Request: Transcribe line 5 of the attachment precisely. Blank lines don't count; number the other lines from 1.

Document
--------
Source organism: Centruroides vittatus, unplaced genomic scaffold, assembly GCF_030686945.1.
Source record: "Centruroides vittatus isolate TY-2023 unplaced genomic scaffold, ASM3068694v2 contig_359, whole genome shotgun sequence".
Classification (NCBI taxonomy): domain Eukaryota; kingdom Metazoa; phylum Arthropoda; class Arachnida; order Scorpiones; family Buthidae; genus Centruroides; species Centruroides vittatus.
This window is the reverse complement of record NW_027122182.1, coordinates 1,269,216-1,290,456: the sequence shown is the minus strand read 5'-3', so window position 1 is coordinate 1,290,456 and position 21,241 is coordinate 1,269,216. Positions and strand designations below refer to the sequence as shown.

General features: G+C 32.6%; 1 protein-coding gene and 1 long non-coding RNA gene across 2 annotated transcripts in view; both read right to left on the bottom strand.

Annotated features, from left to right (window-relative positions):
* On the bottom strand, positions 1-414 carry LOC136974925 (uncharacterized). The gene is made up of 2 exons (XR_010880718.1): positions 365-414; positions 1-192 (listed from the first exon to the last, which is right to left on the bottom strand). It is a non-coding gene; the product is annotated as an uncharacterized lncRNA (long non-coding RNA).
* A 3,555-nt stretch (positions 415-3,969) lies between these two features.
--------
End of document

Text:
General features: G+C 32.6%; 1 protein-coding gene and 1 long non-coding RNA gene across 2 annotated transcripts in view; both read right to left on the bottom strand.